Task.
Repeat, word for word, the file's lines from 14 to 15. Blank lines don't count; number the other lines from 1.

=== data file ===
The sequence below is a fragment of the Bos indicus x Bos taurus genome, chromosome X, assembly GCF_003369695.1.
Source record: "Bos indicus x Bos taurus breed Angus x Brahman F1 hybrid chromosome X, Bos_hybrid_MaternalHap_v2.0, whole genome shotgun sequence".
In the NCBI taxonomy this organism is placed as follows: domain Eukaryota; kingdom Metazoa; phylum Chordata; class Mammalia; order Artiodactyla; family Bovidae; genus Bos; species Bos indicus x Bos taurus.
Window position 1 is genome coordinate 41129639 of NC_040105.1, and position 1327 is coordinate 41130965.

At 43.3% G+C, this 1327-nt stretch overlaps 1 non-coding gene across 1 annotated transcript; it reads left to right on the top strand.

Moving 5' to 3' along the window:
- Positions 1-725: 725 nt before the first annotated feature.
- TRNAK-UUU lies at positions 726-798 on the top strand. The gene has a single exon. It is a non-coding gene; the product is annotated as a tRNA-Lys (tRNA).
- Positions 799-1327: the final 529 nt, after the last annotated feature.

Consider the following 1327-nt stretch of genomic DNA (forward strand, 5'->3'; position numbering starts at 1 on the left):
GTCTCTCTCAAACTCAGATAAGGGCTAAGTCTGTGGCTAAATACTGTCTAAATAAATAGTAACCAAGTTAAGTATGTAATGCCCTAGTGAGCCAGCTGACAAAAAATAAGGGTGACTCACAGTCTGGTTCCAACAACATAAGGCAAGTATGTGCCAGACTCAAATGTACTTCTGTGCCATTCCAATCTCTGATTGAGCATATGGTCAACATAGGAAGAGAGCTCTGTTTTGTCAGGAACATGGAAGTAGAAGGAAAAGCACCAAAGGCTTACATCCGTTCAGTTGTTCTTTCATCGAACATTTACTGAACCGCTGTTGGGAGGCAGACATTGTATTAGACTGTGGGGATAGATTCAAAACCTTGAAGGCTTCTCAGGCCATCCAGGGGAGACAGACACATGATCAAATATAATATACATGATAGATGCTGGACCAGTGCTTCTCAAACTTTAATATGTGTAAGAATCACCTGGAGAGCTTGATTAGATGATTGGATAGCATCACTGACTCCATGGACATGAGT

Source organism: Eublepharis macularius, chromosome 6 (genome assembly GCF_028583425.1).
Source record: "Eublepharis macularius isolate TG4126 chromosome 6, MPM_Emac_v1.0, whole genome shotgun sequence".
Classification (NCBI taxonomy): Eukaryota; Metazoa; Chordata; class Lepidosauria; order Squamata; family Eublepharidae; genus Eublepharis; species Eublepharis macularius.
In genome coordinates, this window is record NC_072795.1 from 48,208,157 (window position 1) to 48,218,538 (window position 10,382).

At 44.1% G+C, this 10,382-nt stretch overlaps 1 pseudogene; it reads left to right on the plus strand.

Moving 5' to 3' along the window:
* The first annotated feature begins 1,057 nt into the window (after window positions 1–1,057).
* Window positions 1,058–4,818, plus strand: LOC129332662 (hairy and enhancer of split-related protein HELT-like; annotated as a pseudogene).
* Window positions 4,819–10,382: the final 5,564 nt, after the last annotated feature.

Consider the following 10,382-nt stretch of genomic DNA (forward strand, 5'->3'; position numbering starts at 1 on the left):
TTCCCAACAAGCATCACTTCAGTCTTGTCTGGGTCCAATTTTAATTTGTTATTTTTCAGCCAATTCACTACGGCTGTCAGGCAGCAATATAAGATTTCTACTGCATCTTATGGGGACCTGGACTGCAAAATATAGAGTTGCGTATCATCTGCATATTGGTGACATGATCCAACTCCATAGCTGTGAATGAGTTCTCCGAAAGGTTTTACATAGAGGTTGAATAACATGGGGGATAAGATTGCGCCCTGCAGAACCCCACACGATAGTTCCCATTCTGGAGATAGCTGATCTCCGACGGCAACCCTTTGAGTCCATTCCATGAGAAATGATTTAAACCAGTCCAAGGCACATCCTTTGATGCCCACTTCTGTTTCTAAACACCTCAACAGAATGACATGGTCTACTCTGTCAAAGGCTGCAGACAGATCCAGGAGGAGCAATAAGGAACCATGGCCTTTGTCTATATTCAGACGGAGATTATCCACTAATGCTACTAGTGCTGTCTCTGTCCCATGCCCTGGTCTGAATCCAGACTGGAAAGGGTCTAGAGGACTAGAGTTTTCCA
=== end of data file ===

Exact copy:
Classification (NCBI taxonomy): Eukaryota; Metazoa; Chordata; class Lepidosauria; order Squamata; family Eublepharidae; genus Eublepharis; species Eublepharis macularius.
In genome coordinates, this window is record NC_072795.1 from 48,208,157 (window position 1) to 48,218,538 (window position 10,382).